Sep 02
by Doug Piper

Dry Ageing Options

Dry ageing meat has become very popular with butchers and their customers. Some butchers have invested a significant amount of money into dry ageing coolrooms and portable dry ageing machines.

I love to walk into a shop that has beef hanging in a dry ager, certain fungal (mould) species are creating a rich and funky flavour while the enzymes are slowly breaking down the meat fibres leaving a tender cut of meat ready for a customer to take home and enjoy.

You should use fresh beef when dry aging beef, vac packed beef will still work however; the meat tends to get a green tinge around the outside of the primal. Once sliced that green tinge can become more prominent especially if the vac packed meat already has some age on it when you purchase it.

Bone in or boneless fresh beef is a better option to use when dry ageing. Leaving the meat on the bone is a more profitable option especially rib eye`s, rumps and shortloins. Meat with less exposed surface area will retain more moisture and limit the amount of waste that needs to be trimmed, that is why I prefer bone in.

If you are ageing shortloins, remove the tenderloin and just leave all the bone on the shortloin. Tenderloins are already tender and may possibly dry out too much in the ageing process, especially if you are ageing for a particularly long period. For beef rib sets, leave the chine and feather bones on, remove the short ribs, you possibly cannot get enough of those, make sure you leave enough rib bones on the rib set in case you need a dry aged standing rib roast or rib eye cutlets.

If a dry ager is a bit out of reach and you would like to dabble in it, for around $150, you can buy a small domestic vacuum packaging machine (Food Saver) and some “Dry Age” bags. The dry age bags work a treat. No mess no special refrigeration, vac the piece of meat and place it on a rack in the fridge fat side up, so air can circulate around the bag for the required amount of time (usually 30 days is enough).

Dry age bags actually breathe, the material of the bag creates a bond with the natural proteins in the meat, allowing moisture and oxygen exchange while ensuring the ageing process is free from risk of contamination.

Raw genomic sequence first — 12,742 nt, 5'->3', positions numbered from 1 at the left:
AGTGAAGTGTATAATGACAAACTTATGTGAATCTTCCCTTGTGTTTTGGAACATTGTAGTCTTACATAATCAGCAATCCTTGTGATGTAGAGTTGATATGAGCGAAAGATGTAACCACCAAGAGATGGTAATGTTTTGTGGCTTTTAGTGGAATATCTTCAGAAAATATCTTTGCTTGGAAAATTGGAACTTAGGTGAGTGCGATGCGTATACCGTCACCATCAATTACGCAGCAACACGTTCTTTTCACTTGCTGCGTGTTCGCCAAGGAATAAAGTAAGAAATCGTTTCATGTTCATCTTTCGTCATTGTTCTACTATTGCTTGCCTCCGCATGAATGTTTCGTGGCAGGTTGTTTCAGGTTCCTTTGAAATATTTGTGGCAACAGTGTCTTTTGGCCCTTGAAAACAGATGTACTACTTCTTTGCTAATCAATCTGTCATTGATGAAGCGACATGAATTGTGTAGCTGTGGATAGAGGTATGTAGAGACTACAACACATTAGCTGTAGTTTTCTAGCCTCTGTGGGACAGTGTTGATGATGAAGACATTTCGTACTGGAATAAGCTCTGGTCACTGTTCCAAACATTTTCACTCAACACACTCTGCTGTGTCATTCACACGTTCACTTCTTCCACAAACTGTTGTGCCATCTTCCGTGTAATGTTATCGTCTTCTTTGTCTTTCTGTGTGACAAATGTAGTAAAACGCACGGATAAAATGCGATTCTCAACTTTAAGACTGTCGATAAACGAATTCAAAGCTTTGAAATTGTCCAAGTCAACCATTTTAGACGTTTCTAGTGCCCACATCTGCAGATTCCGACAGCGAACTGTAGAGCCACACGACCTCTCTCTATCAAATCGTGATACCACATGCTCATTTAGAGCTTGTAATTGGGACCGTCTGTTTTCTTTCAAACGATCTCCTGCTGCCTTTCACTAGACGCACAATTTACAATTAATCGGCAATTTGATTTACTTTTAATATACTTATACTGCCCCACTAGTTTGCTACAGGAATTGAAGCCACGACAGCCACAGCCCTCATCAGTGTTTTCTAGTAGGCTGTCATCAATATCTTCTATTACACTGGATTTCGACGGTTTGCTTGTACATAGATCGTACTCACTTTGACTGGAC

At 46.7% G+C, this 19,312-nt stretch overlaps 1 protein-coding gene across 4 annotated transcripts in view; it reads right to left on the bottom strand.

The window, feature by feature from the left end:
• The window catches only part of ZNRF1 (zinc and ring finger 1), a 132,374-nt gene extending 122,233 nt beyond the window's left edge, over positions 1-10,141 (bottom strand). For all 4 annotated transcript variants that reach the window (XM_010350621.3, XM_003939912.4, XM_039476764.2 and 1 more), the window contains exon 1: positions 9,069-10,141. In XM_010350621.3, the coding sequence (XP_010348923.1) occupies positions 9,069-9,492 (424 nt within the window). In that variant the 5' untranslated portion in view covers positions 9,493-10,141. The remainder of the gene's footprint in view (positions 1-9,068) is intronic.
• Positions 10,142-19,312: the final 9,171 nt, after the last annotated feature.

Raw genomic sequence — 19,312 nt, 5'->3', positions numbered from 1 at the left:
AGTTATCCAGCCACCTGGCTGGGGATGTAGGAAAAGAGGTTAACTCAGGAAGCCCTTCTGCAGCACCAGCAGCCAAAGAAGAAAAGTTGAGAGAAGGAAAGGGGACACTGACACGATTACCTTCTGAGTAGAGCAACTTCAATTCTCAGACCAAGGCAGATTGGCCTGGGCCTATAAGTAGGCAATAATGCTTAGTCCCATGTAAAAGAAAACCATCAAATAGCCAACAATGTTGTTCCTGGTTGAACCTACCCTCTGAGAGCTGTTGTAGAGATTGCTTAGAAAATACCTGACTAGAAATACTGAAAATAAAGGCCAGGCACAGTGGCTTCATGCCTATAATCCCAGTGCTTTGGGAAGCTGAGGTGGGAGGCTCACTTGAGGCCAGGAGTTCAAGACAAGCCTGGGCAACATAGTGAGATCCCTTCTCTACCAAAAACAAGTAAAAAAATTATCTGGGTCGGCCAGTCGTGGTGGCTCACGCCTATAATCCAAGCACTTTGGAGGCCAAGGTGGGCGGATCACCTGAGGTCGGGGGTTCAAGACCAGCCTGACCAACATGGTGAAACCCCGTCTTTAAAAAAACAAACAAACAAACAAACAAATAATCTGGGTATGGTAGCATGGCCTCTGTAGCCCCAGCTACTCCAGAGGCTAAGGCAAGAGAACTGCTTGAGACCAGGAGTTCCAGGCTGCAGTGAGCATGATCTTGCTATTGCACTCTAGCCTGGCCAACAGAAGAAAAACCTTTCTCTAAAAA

Why not try selling “pre-aged” beef in your shops, you can start the process and have the primals (half or whole) sealed in the dry age bags in your cabinets, this could attract new clientele and create something different to talk to your customers about, especially the foodies! Just give your customers the tips on storage, trimming etc so customers can finish the ageing at home easily. 

I have used boneless pieces of beef, bone in beef pierce the bags too easily. Primals like striploins and cube rolls, rump caps and the rost biff are an easy and popular option.

I turned a carton of very disappointing striploins into some extremely enjoyable steaks in 20 days using the bags. Recently I dry aged a corner cut of topside to see if that cut can improve, after 75 days and a bit of trimming I pan fried a couple of the steaks and to my surprise ate comparably to a good scotch or sirloin. The Topside had a nice flavour and still had the characteristic of being dry, overall it exceeded my expectations however 75 days is excessively long to wait for a nice steak. You could try this at 30 days or more if you are keen or just 

For more information on wet and dry ageing, see the “Art of Dry Ageing” in the Butchery section here in the Australian Butchers Guild website.

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